Palladium was identified in 1803 by Wollaston in the residue after attacking impure platinum with aqua regia. It was given its name after Pallas, an asteroid discovered at approximately the same time.
- A white metal that resembles platinum.
- Has the lowest volumic mass and the lowest melting point of all the platinum-group metals (PGM).
- Capable of absorbing, at room temperature, 600 to 900 times its own volume of hydrogen, depending on its physical state.
- This capacity is probably due to the formation of a solid solution between the metal and its own hydride Pd2H. As hydrogen is absorbed, the metal expands.
- Hydrogen at slight pressure diffuses into palladium, which enables its purification from any accompanying gases.
- By far the most significant application of palladium is in post-combustion catalysts for vehicles. It is the best converter of unburnt hydrocarbons, and the risk of capacity loss through poisoning by the sulphur and lead present in the fuels has been considerably reduced nowadays.
- Has important applications in the fields of electricity and electronics, e.g., in Multi-Layer Ceramic Capacitors (MLCC), used in computers and mobile telephones.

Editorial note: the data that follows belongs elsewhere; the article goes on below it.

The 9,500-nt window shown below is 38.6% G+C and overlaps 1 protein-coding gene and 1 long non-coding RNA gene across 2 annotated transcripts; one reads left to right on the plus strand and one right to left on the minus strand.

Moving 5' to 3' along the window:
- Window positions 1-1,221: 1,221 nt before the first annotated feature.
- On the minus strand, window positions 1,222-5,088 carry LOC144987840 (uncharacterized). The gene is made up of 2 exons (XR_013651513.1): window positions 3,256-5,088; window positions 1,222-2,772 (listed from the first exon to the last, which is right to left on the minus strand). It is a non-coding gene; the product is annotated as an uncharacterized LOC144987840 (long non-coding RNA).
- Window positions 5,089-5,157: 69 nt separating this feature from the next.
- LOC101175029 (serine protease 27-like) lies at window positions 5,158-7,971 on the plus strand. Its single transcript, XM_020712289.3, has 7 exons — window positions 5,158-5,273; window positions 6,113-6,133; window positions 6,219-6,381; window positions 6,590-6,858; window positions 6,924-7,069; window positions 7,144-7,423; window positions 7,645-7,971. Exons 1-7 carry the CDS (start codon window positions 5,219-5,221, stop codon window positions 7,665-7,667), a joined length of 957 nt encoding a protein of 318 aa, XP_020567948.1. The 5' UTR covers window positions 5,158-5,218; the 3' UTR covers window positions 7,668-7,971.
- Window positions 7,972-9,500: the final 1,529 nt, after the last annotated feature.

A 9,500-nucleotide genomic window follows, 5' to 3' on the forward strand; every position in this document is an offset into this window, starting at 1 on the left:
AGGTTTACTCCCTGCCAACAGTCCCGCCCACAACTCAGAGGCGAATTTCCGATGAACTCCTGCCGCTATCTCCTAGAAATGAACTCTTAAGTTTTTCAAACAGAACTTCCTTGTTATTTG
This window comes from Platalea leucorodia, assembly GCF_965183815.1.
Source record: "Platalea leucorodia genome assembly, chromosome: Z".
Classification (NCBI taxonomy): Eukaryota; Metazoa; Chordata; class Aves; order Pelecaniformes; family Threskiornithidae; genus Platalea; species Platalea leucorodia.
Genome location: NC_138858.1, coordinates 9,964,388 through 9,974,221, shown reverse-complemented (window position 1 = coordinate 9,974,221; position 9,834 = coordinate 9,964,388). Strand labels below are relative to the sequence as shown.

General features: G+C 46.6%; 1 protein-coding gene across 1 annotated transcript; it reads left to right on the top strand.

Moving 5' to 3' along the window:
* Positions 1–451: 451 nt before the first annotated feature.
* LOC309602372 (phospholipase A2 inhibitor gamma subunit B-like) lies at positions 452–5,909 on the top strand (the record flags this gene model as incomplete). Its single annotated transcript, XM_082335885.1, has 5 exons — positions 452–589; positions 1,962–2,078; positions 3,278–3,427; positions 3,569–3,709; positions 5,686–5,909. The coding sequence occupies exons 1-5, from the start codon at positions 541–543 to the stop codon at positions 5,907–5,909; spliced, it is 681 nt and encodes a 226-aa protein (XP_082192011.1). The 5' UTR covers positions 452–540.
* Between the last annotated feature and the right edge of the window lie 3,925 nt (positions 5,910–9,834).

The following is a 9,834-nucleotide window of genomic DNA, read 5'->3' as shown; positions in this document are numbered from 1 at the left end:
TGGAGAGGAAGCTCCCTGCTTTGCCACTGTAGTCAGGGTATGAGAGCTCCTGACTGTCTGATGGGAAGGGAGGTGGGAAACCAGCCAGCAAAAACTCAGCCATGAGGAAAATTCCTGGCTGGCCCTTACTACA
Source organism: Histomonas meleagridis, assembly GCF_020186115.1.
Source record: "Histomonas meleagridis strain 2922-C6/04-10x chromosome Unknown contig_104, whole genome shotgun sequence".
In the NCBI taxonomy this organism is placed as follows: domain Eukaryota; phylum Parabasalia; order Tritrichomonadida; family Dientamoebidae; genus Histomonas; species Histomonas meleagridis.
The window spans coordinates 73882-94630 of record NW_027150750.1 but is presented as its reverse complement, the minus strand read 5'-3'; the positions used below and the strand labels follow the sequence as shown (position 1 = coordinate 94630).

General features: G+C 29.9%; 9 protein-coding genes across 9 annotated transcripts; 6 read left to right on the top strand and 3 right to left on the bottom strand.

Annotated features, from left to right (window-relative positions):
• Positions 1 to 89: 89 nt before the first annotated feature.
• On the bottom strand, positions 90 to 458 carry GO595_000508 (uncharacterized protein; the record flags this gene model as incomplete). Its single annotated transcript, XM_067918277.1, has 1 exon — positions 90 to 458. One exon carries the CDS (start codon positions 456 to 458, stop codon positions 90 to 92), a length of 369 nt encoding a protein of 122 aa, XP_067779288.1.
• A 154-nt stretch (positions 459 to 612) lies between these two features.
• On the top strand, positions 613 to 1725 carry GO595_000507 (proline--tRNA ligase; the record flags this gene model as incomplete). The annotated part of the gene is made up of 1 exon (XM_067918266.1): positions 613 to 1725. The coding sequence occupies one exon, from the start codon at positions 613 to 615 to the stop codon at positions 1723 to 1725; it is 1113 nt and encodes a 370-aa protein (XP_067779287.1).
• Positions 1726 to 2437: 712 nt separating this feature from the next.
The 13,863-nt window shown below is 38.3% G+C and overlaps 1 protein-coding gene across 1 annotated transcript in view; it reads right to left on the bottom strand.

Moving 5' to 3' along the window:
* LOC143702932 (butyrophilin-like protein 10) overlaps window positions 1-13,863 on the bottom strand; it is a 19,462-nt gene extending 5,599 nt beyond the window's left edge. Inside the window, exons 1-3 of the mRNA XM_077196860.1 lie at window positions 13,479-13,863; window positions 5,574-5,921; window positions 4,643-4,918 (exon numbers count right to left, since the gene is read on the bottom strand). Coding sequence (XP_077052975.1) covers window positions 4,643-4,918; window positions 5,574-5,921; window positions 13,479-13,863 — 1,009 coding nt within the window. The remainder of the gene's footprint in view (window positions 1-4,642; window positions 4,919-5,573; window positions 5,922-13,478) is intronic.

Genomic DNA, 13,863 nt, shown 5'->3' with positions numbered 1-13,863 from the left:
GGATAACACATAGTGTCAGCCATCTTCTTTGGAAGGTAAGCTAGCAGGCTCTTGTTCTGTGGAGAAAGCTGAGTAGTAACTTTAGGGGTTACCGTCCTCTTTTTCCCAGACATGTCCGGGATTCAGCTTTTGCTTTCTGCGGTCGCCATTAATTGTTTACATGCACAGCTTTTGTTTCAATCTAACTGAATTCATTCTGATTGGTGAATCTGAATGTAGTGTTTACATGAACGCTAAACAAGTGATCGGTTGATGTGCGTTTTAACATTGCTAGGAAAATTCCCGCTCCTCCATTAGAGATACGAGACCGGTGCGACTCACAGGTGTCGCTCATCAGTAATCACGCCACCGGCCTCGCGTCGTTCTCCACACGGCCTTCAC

- Palladium acts as a catalyst in the petrochemical industry (hydrocracking), in the production of terephthalic acid and in the purification of hydrogen peroxide.
- Palladium-based diffusers are used in the purification of hydrogen.
- Palladium is commonly used in jewellery applications.
- Since the emergence of exchange traded funds (ETFs), palladium is increasingly used as an investment vehicle.
Due to its value, palladium tends to be recycled quite readily. By far the majority of the recycling volumes come from the recycling of spent automotive catalysts with old jewellery and electronics making up the remainder.